e arrangements must be made, still assured the committee that whenever the Federal forces occupied the town all measures needful to secure protection to persons and property, as demanded by the usages of civilized warfare, should be observed. I deem it proper to add, for the information of your readers, that Gen. Augur gave no satisfaction to the committee as to whether the Yankee army would pay for army supplies taken from citizens, and also admitted that slaves coming into the Yankee lines would be sheltered and held against reclamation. Justice to the people and authorities of Fredericksburgh requires that this much should be published, in order to correct the idle and baseless gossip circulating as to the mode of our occupation by the Yankees. No truer or more loyal population can be found in the confederate States than that of Fredericksburgh, now subjected to the inexpressible humiliation and distress of Yankee dominion. I am, sir, eZZZ., A citizen of Fredericksburgh.
Lewis C. Crane (search for this): chapter 147
The following are the names of the killed and wounded of the Ira Harris light cavalry. Killed. First Lieut. Nelson G. Decker, company D. Private John Murphy, company G. Private George Weller, company H. Private John Haslam, company L. Private Robert G. Campbell, company----. Wounded. Serg. Jacob G. McLean, company H, in the mouth, slightly. Corp. James Baker, company H, in the head, seriously. Private Michael Dwyer, company G, in the left shoulder, seriously. Private Lewis C. Crane, company H. Private Patrick Ambrose, company B, in the left side and leg, slightly. Private John N. Davis, company H. Private Josiah Kiff, company H, in the leg, slightly. Private Wm. Rankin, company H, slightly. Private Cyrus Romain, company H, in the thigh, slightly. Lieut. Leaf, of Col. Bayard's First Pennsylvania cavalry, was the only commissioned officer wounded. In this regiment, there were three killed, and eight wounded. The infantry sustained no loss. A nu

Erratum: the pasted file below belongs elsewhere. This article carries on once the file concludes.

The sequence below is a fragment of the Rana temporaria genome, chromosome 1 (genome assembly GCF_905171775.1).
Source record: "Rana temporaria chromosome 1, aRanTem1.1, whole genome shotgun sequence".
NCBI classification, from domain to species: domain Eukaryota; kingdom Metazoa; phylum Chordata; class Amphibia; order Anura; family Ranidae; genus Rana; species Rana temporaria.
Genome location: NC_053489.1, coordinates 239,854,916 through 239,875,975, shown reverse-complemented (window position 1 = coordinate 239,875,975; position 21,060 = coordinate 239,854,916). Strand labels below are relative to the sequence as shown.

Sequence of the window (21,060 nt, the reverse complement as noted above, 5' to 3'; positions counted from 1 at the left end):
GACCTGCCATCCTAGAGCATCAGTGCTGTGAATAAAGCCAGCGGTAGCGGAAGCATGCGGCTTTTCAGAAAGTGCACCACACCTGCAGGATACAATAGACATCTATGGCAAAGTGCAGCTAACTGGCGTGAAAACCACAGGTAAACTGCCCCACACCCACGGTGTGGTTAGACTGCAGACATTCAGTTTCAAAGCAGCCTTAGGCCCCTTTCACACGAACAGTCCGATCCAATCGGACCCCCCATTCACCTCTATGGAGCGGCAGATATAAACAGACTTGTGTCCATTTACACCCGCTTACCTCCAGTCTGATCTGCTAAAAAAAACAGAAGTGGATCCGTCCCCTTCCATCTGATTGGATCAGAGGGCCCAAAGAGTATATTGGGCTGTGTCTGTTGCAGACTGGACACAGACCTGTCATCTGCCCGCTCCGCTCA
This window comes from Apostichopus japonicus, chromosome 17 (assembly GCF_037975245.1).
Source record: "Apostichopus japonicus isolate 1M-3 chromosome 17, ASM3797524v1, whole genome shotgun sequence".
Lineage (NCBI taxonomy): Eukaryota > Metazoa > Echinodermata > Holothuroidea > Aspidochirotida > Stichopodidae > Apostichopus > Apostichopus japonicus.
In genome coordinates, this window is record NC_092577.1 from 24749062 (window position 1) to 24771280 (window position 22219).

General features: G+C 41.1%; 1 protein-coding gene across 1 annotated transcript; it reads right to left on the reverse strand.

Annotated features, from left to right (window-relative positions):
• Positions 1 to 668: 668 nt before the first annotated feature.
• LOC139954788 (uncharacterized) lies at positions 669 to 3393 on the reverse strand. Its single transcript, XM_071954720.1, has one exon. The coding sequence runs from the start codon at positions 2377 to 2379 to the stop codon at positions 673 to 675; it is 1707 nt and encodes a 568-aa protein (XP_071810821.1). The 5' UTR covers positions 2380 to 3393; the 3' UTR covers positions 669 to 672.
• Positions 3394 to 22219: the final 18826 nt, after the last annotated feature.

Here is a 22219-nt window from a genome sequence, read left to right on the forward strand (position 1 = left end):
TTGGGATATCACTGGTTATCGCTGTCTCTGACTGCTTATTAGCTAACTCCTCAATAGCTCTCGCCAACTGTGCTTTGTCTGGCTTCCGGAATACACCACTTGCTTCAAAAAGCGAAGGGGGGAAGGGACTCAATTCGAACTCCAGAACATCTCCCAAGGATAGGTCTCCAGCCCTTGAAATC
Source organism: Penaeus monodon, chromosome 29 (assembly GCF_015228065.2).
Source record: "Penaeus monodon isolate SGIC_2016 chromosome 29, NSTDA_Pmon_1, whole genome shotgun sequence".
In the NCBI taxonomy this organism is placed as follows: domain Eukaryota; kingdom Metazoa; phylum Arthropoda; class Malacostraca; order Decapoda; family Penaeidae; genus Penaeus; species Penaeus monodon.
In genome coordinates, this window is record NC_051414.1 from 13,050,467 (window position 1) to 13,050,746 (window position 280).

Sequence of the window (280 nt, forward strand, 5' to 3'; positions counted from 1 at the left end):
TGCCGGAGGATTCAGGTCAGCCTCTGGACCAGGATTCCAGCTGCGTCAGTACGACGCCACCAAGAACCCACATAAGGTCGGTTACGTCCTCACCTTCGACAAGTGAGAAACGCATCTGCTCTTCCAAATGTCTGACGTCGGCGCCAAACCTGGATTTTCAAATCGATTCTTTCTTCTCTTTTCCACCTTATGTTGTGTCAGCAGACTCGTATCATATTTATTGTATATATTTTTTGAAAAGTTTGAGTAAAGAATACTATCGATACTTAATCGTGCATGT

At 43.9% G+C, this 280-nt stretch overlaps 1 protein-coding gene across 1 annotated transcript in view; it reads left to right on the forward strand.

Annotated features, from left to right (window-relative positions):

Patrick Ambrose (search for this): chapter 147
lled and wounded of the Ira Harris light cavalry. Killed. First Lieut. Nelson G. Decker, company D. Private John Murphy, company G. Private George Weller, company H. Private John Haslam, company L. Private Robert G. Campbell, company----. Wounded. Serg. Jacob G. McLean, company H, in the mouth, slightly. Corp. James Baker, company H, in the head, seriously. Private Michael Dwyer, company G, in the left shoulder, seriously. Private Lewis C. Crane, company H. Private Patrick Ambrose, company B, in the left side and leg, slightly. Private John N. Davis, company H. Private Josiah Kiff, company H, in the leg, slightly. Private Wm. Rankin, company H, slightly. Private Cyrus Romain, company H, in the thigh, slightly. Lieut. Leaf, of Col. Bayard's First Pennsylvania cavalry, was the only commissioned officer wounded. In this regiment, there were three killed, and eight wounded. The infantry sustained no loss. A number of men are missing; but as they